The usual gridlock in Washington politics does not seem to apply when it comes to China, with the Senate voting 68-32 on Tuesday in favour of tech-focused measures that amount to the biggest piece of industrial policy legislation in decades.

Both Democrats and Republicans are backing the US Innovation and Competition Act, which would provide more than $250bn to help maintain a competitive edge over China in areas including artificial intelligence, quantum computing and semiconductors, reports Demetri Sevastopulo from Washington.

The chip sector would get $52bn in order to reduce US dependence on Asian supply chains, while countering China’s semi push. Around $120bn would be for investment in technologies such as AI and quantum, which China has also prioritised.

The act would also bar government agencies from buying drones manufactured by Chinese companies and federal employees from downloading TikTok, the popular Chinese-owned short video app, on government devices.

Today, the Biden administration decided to take its own look at TikTok, revoking President Trump’s executive orders that targeted the app and Tencent’s WeChat. It issued a new order that establishes a mechanism to conduct a “rigorous, evidence-based analysis” to assess the risks posed by software “subject to the jurisdiction of a foreign adversary, including . . . China”. The White House said China was seeking to “leverage digital technologies and Americans’ data in ways that present unacceptable national security risks while advancing authoritarian controls and interests”.

The backing of Congress is a boost for Biden and our Big Read on Monday looked at how he will find common cause with the EU on tech issues such as 5G and semis when he visits Brussels next week. There will also have to be engagement with Japan, South Korea and Taiwan, but this more inclusive approach from an American administration means there is now a better chance of piecing together a coherent China strategy than during the Trump era.

1. El Salvador adopts bitcoinEl Salvador has become the first country to make bitcoin legal tender. Its authoritarian president Nayib Bukele hailed the move as a historic step towards financial inclusion, in a country where 70 per cent of Salvadorans do not have access to traditional financial services. Alphaville has a few questions about whether this makes any sense. In the US, Hester Peirce, one of two Republicans among the five commissioners at the Securities and Exchange Commission, has spoken out against attempts by her colleagues to regulate cryptocurrencies more strictly.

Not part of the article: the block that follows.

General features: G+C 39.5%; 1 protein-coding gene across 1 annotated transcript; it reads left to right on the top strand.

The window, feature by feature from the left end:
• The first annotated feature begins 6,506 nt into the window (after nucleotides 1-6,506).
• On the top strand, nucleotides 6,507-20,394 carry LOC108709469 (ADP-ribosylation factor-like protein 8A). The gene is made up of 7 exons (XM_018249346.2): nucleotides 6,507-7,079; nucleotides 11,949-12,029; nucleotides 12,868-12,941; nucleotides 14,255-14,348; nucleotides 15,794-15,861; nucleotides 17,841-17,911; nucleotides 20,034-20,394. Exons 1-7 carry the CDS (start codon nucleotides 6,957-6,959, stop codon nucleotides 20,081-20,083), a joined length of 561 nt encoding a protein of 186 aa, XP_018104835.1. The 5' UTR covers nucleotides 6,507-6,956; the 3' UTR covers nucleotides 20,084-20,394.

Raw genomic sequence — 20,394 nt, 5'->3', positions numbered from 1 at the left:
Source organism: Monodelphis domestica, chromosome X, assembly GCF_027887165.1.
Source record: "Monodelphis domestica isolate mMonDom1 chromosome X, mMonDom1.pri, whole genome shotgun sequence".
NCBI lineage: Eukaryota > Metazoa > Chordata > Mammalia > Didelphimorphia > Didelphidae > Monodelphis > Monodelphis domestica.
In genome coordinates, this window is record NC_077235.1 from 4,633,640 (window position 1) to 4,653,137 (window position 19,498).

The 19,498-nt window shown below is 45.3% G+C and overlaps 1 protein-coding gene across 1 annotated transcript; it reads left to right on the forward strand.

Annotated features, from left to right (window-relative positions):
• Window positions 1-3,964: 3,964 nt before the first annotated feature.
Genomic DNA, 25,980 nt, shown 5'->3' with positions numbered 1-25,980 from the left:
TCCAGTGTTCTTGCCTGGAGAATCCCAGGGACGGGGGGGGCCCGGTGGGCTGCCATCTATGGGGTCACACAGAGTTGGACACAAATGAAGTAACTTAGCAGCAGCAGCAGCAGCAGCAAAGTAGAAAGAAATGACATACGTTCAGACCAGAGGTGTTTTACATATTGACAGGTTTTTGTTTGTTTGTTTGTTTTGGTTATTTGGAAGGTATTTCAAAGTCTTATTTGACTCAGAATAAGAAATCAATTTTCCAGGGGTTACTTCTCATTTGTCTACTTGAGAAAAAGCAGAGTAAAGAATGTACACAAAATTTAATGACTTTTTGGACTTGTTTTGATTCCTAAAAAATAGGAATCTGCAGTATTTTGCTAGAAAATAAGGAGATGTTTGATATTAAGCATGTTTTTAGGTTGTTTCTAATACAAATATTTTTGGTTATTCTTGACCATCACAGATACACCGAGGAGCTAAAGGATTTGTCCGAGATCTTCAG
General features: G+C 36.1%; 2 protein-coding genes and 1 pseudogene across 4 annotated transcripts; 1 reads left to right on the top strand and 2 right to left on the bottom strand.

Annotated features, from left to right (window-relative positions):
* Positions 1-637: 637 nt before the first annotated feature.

2. G7 tax deal opposition in USRepublicans are threatening to vote down the global tax deal achieved by the G7 at the weekend, with a two-thirds majority required in the US Senate for approval. Meanwhile, our Trade Secrets newsletter is highly sceptical that countries will scrap their digital services taxes and replace them with a newly minted OECD-agreed tax treaty in the space of six months. Ireland’s second biggest opposition party has backed a “small increase” in the country’s 12.5 per cent corporate tax rate, which has been central to its success in attracting multinational companies.

3. DoorDash Japan debutThe US food delivery app DoorDash has launched in Japan, marking the company’s first foray into the Asian market and the latest move by a big delivery group to expand globally in an effort to tap a pandemic-driven boom in demand.

4. Fastly impresses with recoveryShares in Fastly, the internet infrastructure company whose bungle took down thousands of popular websites around the world on Tuesday, rose 11 per cent after it made a quick recovery from the outage, restoring services in less than an hour. Lex says investors also appeared to reward it for inadvertently demonstrating its importance.

5. Ferrari picks chip expert as CEOThe current shortages have emphasised the growing importance of semiconductors to the auto industry and now luxury carmaker Ferrari has appointed Benedetto Vigna, head of the sensors unit at STMicroelectronics, as its new chief executive. He has no direct luxury or automotive experience. The FT’s editorial board says just-in-time production means carmakers are the ones now paying the price of the chip shortage in production delays, missed sales and reputational damage.

Sony’s $279 (£250) WF-1000XM4 wireless earbuds cost over $100 more than the previous generation and are about the same price as Apple’s AirPods Pro, suggesting there are major improvements. Tom’s Guide has a comparison, but the buds feature a sleeker design, improved fit and are now water-resistant. Sony also touts improved noise cancellation while using less power, through a more advanced processor, and there is also automatic wind noise reduction. Sound is being improved with LDAC, which transmits approximately three times more data than conventional Bluetooth audio. Specially designed 6mm drivers reproduce a dynamic sound and a high compliance diaphragm enables a rich bass range, says Sony.